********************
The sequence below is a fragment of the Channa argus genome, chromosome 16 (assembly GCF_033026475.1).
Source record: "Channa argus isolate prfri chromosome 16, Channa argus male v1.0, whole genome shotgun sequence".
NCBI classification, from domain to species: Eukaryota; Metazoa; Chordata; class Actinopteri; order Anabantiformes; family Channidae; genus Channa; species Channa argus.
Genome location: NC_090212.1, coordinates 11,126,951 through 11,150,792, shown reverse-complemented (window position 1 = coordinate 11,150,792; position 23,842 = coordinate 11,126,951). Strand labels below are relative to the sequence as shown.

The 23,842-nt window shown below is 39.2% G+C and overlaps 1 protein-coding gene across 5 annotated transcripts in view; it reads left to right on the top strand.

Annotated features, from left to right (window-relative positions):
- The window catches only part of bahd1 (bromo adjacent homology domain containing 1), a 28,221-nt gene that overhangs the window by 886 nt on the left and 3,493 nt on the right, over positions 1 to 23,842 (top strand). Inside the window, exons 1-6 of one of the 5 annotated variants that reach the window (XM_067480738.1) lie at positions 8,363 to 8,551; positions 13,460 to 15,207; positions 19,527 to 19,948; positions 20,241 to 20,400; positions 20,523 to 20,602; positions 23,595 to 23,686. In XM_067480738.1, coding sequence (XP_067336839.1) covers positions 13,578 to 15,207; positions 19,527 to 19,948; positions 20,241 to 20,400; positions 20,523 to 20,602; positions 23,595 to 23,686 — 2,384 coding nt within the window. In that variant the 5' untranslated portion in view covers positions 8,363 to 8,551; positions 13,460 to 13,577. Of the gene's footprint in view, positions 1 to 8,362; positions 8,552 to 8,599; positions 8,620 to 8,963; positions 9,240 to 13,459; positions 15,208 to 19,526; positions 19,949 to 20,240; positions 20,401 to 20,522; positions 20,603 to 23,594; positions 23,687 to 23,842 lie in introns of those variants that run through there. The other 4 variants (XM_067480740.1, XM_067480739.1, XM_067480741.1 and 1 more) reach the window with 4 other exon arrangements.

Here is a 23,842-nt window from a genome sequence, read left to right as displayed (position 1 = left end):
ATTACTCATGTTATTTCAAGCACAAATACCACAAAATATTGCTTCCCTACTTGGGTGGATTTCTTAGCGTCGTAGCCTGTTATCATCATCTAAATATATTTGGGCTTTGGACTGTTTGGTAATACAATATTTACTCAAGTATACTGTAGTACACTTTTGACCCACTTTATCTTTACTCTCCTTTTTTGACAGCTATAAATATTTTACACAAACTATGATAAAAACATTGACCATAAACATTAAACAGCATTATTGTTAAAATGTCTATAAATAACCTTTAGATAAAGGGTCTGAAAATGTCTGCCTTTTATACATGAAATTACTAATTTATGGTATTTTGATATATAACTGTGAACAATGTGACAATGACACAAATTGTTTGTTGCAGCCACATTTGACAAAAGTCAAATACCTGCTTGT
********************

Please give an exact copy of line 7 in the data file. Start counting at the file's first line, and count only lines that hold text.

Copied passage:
- The window catches only part of bahd1 (bromo adjacent homology domain containing 1), a 28,221-nt gene that overhangs the window by 886 nt on the left and 3,493 nt on the right, over positions 1 to 23,842 (top strand). Inside the window, exons 1-6 of one of the 5 annotated variants that reach the window (XM_067480738.1) lie at positions 8,363 to 8,551; positions 13,460 to 15,207; positions 19,527 to 19,948; positions 20,241 to 20,400; positions 20,523 to 20,602; positions 23,595 to 23,686. In XM_067480738.1, coding sequence (XP_067336839.1) covers positions 13,578 to 15,207; positions 19,527 to 19,948; positions 20,241 to 20,400; positions 20,523 to 20,602; positions 23,595 to 23,686 — 2,384 coding nt within the window. In that variant the 5' untranslated portion in view covers positions 8,363 to 8,551; positions 13,460 to 13,577. Of the gene's footprint in view, positions 1 to 8,362; positions 8,552 to 8,599; positions 8,620 to 8,963; positions 9,240 to 13,459; positions 15,208 to 19,526; positions 19,949 to 20,240; positions 20,401 to 20,522; positions 20,603 to 23,594; positions 23,687 to 23,842 lie in introns of those variants that run through there. The other 4 variants (XM_067480740.1, XM_067480739.1, XM_067480741.1 and 1 more) reach the window with 4 other exon arrangements.